Another striking feature is the moistening of the tissues as soon as a surgical incision is made. Without a tourniquet, bleeding occurs immediately and hinders observation of the tissues. But even when a pneumatic tourniquet is applied so as to obtain a clear, bloodless field, fluid exudes from the wound and trickles along the sides of the incision. This is evidence that the underlying tissues are permanently hydrated. This phenomenon can be seen when you cut through any structure containing liquid, for example when you cut through the skin of an orange with a knife. Such structures quickly dry up when exposed to atmospheric pressure or to the heat emitted by the lights in the operating theater. The tissue structures, no longer hydrated, adhere slightly to surgical instruments and need to be moistened regularly during any surgical procedure.

No Empty Spaces
Unlike what we’ve seen in anatomy texts, all available space within the body is occupied by structures. There are no empty spaces. You can distinguish muscles, arteries, and veins, but moist, transparent veils of connective tissue surround them. This connective tissue fills the areas between the anatomical structures. You cannot distinguish areas of “virtual space” between anatomical structures, nor can you see surgical planes as described in traditional anatomy textbooks. Even though living matter contains distinct anatomical structures, which can be separated by dissection, a living organism is not simply a conglomeration or assemblage of separate parts.

Maintaining Form: Early Theories of Tissue Elasticity
When we massage, stretch, or pinch and lift the skin, we feel a little resistance to traction but the skin does not tear. When we let go, it returns to its initial position, as if from memory. The tissues respond instantly to the forces imposed on them by the manual therapist and then return to their initial state; the overall shape of the body is maintained. This ability of the body to restore form and maintain its integrity is important, but its significance often goes unnoticed.
In the past, physicians described this phenomenon using the terms elasticity, flexibility, and plasticity, but without providing a satisfactory physiological explanation. In the 20th century, authors of anatomical texts tried to explain it from a strongly mechanistic point of view by alluding to notions of virtual space and stratification of tissue. At the time, it was thought that the role of connective tissue was simply as packing or padding material filling the spaces between the organs, facilitating sliding between anatomical structures, and providing a link between structures such as bones, muscles, and nerves. Descriptive anatomy all but stopped there. Then came the era of the microscope, using optical, electronic, slot, scanning, and transmission techniques to explore human tissue, but at a very different level—that of the cell.
It might seem strange to have to discuss this concept of tissular continuity, but in the past, anatomists have tended to compartmentalize the body. However, connective tissue plays far more complex and important roles in the body than previously believed.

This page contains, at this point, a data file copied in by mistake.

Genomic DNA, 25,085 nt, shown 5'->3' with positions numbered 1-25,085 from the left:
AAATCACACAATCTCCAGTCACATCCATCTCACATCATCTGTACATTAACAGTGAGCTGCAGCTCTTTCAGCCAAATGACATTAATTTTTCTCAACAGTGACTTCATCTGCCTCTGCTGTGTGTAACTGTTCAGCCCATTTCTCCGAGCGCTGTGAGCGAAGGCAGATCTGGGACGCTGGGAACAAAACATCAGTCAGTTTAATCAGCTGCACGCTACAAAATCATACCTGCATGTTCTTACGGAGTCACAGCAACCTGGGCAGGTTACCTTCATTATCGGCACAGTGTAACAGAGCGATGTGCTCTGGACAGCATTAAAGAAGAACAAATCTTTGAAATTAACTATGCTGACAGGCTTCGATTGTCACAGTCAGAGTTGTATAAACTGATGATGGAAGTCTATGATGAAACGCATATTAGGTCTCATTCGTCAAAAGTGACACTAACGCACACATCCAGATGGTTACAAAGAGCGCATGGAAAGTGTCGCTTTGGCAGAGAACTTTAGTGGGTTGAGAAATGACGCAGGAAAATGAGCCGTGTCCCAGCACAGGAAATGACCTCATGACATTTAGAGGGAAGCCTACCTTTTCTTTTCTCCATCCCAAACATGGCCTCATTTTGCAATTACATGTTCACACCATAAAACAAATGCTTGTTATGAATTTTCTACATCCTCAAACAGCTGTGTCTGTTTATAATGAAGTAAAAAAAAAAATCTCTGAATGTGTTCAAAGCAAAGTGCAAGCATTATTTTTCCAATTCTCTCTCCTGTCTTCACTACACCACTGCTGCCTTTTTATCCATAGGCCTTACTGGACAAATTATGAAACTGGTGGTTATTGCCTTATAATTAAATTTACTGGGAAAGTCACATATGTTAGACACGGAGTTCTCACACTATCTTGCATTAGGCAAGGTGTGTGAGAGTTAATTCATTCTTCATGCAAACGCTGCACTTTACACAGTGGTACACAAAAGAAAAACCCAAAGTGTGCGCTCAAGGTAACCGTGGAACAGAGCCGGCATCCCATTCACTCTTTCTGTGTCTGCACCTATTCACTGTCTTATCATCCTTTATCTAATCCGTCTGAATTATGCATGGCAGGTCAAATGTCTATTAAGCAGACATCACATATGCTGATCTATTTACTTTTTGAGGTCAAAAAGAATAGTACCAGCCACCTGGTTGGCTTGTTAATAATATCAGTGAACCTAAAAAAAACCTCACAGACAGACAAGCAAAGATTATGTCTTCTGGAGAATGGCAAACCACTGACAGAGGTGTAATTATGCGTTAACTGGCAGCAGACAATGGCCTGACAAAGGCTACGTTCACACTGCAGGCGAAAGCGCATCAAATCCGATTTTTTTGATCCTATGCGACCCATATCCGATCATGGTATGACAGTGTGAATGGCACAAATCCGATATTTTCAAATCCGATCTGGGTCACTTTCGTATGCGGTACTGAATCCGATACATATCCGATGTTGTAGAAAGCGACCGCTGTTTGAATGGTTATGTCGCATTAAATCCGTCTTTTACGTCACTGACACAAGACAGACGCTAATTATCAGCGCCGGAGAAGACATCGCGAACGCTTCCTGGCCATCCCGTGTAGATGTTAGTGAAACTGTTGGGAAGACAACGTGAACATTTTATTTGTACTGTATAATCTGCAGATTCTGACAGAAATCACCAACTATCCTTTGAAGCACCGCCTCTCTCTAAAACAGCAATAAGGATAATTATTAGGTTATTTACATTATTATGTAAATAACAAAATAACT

General Anatomical Conclusions
Tissue Continuity: No Layers, No Empty Spaces
To the naked eye, connective tissue seems at first to be fairly uniform, unimportant, and of little interest to the anatomist. But as the camera slowly approaches the area between distinct muscle groups, a real entwining and interweaving of opalescent fibers strikes us, and we see that these fibers create links of total continuity. During surgical dissection, these images transform into displays of sparkling, scintillating mobile mirrors and ephemeral lights, disappearing almost immediately only to be replaced by others (Image 4). What are these reflections? How and why are they produced? Why do they exist between muscular structures and under the skin?
During surgery, often without realizing it, the surgeon needs to separate, lacerate, and destroy this amalgam of structures that do not seem to be part of the organs and often hinder access to them. To expose the area that is to be worked on, the surgeon has to create a route of access and, in the process, must break through this mass of dense, heterogeneous fibers that appear to surround and wrap around all the internal organs, binding them together. This continuum of fibers, present in all spaces throughout the body, is what we commonly call connective tissue. It is important to emphasize that this so-called connective tissue is present everywhere within the body, linking separate structures from the muscular depths to the surface of the skin.
This continuity of a fibrillar network throughout the body is in accordance with the holistic view of many manual therapists. Contrary to conventional teaching, we now discover that there are no empty spaces, no separate layers of tissue sliding over each other. The global nature of connective tissue within the body is evident. But is this tissue solely connective? Is this really its only role?

Fibrillar Continuity: Cells Are Not Found Everywhere
Undeniably, the recognition of the cell as the basic morphological unit and the understanding of its role in protein production were crucial scientific discoveries. Shape is determined by the grouping together of cells, be they adipocytes, myoblasts, or osteocytes. The liver, thyroid gland, and bone are all examples of dense cellular structures, each with its own specific function. However, the cellular elements that compose them, while certainly essential, are not entirely responsible for their form. Sometimes, cells are too scattered to influence the shape of anatomical structures (Image 5).